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Orbital inclination measures the tilt of an object's orbit around a celestial body. It is expressed as the angle between a reference plane and the orbital plane or axis of direction of the orbiting object.
For a satellite orbiting the Earth directly above the Equator, the plane of the satellite's orbit is the same as the Earth's equatorial plane, and the satellite's orbital inclination is 0°. The general case for a circular orbit is that it is tilted, spending half an orbit over the northern hemisphere and half over the southern. If the orbit swung between 20° north latitude and 20° south latitude, then its orbital inclination would be 20°.
The inclination is one of the six orbital elements describing the shape and orientation of a celestial orbit. It is the angle between the orbital plane and the plane of reference, normally stated in degrees. For a satellite orbiting a planet, the plane of reference is usually the plane containing the planet's equator. For planets in the Solar System, the plane of reference is usually the ecliptic, the plane in which the Earth orbits the Sun.This reference plane is most practical for Earth-based observers. Therefore, Earth's inclination is, by definition, zero.
Inclination can instead be measured with respect to another plane, such as the Sun's equator or the invariable plane (the plane that represents the angular momentum of the Solar System, approximately the orbital plane of Jupiter).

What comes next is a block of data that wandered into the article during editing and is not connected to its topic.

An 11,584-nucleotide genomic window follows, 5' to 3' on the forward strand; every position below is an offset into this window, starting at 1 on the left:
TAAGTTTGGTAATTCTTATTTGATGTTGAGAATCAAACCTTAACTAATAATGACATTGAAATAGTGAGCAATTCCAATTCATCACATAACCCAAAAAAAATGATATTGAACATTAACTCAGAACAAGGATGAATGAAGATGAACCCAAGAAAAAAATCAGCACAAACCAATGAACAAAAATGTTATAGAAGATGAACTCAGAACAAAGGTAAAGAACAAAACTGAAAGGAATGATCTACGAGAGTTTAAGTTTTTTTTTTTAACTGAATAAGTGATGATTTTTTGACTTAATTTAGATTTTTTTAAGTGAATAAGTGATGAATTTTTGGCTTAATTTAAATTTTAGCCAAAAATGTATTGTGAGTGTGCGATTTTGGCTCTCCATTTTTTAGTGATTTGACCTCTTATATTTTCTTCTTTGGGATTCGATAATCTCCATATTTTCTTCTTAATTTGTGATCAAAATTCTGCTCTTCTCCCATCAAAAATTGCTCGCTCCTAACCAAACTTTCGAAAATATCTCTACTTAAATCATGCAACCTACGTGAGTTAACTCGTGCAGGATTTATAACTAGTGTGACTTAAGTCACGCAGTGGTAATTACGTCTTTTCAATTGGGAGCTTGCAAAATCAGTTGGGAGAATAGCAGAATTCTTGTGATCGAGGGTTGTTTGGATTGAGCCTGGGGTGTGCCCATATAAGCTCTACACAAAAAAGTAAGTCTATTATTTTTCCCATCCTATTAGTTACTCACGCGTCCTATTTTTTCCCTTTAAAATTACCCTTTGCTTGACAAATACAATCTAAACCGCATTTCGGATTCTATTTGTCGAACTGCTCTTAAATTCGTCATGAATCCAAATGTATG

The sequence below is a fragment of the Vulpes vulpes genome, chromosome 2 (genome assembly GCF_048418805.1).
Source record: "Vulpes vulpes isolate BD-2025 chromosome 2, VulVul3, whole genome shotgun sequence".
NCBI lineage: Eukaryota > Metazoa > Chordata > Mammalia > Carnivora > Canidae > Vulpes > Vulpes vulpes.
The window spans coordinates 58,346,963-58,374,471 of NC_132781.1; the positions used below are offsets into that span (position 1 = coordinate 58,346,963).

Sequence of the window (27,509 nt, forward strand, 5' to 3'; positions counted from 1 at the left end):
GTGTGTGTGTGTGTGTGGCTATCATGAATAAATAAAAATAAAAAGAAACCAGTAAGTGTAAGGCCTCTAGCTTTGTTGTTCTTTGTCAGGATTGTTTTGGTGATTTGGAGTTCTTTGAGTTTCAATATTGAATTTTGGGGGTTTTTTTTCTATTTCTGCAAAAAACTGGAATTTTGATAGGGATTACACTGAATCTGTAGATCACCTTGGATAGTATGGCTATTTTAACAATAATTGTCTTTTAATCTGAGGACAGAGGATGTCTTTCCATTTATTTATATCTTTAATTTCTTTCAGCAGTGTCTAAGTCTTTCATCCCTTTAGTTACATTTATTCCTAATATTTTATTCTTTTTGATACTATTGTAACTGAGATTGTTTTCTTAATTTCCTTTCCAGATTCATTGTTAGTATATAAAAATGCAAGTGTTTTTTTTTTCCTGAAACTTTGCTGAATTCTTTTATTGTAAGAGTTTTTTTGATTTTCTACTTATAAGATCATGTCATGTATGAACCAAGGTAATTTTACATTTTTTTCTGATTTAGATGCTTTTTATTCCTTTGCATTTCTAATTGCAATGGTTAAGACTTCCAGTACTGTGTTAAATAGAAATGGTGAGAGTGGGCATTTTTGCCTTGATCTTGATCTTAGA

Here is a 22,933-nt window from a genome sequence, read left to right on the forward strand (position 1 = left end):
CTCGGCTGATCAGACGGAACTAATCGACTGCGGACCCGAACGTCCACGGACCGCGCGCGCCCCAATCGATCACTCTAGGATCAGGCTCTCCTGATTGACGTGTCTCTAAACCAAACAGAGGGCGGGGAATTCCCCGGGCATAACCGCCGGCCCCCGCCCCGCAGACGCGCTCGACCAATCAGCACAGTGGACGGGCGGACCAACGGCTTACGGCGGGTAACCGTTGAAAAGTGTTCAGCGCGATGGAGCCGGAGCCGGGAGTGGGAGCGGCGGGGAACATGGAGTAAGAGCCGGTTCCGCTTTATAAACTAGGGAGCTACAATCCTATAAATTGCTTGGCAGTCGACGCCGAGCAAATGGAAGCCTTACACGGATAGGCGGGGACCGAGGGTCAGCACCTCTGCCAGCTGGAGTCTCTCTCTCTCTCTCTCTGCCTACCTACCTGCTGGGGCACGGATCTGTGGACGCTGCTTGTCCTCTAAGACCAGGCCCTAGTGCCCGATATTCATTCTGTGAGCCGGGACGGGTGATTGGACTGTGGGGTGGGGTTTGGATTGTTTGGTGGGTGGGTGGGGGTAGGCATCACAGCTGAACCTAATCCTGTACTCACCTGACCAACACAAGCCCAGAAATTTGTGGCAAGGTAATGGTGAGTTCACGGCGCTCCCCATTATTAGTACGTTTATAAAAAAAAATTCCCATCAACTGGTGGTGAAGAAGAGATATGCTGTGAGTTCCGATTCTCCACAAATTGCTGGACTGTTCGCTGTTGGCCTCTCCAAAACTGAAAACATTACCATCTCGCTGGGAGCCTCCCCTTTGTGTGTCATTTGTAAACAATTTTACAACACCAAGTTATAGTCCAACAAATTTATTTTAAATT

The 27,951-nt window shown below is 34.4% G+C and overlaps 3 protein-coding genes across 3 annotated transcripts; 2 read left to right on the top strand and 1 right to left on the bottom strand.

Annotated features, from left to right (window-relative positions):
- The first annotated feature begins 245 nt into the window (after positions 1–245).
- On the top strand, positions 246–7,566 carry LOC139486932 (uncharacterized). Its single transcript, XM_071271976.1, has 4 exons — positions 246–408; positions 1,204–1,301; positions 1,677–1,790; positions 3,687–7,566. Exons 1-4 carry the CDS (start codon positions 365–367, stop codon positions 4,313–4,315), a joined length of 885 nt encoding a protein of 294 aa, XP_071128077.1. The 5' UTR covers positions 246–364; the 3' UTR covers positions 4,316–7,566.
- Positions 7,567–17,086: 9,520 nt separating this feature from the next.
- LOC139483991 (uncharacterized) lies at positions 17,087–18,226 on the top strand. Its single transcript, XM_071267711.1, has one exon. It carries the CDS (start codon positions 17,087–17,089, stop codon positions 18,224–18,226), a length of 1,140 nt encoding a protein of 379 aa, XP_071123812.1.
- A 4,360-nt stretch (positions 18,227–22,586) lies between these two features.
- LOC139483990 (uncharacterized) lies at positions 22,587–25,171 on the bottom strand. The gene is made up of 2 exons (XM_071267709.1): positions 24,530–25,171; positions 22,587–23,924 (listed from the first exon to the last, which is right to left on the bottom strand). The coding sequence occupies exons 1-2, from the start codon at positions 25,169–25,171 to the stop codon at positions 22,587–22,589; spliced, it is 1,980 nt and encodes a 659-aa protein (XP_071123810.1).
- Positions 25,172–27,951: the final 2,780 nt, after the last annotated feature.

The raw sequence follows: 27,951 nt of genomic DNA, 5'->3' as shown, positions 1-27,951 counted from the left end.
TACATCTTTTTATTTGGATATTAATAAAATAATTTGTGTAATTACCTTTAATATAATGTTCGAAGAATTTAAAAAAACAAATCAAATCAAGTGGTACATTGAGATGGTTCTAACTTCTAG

The inclination of orbits of natural or artificial satellites is measured relative to the equatorial plane of the body they orbit, if they orbit sufficiently closely. The equatorial plane is the plane perpendicular to the axis of rotation of the central body.
An inclination of 30° could also be described using an angle of 150°. The convention is that the normal orbit is prograde, an orbit in the same direction as the planet rotates. Inclinations greater than 90° describe retrograde orbits (backward). Thus:
For impact-generated moons of terrestrial planets not too far from their star, with a large planet–moon distance, the orbital planes of moons tend to be aligned with the planet's orbit around the star due to tides from the star, but if the planet–moon distance is small, it may be inclined. For gas giants, the orbits of moons tend to be aligned with the giant planet's equator, because these formed in circumplanetary disks.Strictly speaking, this applies only to regular satellites. Captured bodies on distant orbits vary widely in their inclinations, while captured bodies in relatively close orbits tend to have low inclinations owing to tidal effects and perturbations by large regular satellites.
The inclination of exoplanets or members of multi-star star systems is the angle of the plane of the orbit relative to the plane perpendicular to the line of sight from Earth to the object.
Since the word "inclination" is used in exoplanet studies for this line-of-sight inclination, the angle between the planet's orbit and its star's rotational axis is expressed using the term the "spin-orbit angle" or "spin-orbit alignment".In most cases the orientation of the star's rotational axis is unknown.